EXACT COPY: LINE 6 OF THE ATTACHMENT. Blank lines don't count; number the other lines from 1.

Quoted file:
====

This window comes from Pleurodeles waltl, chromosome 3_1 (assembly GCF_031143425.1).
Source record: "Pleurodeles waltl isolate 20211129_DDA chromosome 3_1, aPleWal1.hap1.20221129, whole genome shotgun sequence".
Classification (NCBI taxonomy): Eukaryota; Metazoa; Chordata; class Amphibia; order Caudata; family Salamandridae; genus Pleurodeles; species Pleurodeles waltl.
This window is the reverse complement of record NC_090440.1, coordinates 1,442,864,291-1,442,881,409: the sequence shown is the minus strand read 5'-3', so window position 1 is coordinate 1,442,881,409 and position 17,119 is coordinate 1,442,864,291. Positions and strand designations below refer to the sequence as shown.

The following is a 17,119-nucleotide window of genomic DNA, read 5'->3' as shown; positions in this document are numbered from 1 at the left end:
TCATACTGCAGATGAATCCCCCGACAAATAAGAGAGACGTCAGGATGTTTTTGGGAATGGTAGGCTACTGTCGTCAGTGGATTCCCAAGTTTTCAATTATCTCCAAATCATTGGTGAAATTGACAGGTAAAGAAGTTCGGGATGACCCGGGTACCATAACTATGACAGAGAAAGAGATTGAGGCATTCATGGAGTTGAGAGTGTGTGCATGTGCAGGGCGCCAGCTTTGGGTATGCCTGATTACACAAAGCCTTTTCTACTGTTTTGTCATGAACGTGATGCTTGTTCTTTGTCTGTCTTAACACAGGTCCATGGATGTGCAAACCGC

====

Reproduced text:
TCATACTGCAGATGAATCCCCCGACAAATAAGAGAGACGTCAGGATGTTTTTGGGAATGGTAGGCTACTGTCGTCAGTGGATTCCCAAGTTTTCAATTATCTCCAAATCATTGGTGAAATTGACAGGTAAAGAAGTTCGGGATGACCCGGGTACCATAACTATGACAGAGAAAGAGATTGAGGCATTCATGGAGTTGAGAGTGTGTGCATGTGCAGGGCGCCAGCTTTGGGTATGCCTGATTACACAAAGCCTTTTCTACTGTTTTGTCATGAACGTGATGCTTGTTCTTTGTCTGTCTTAACACAGGTCCATGGATGTGCAAACCGC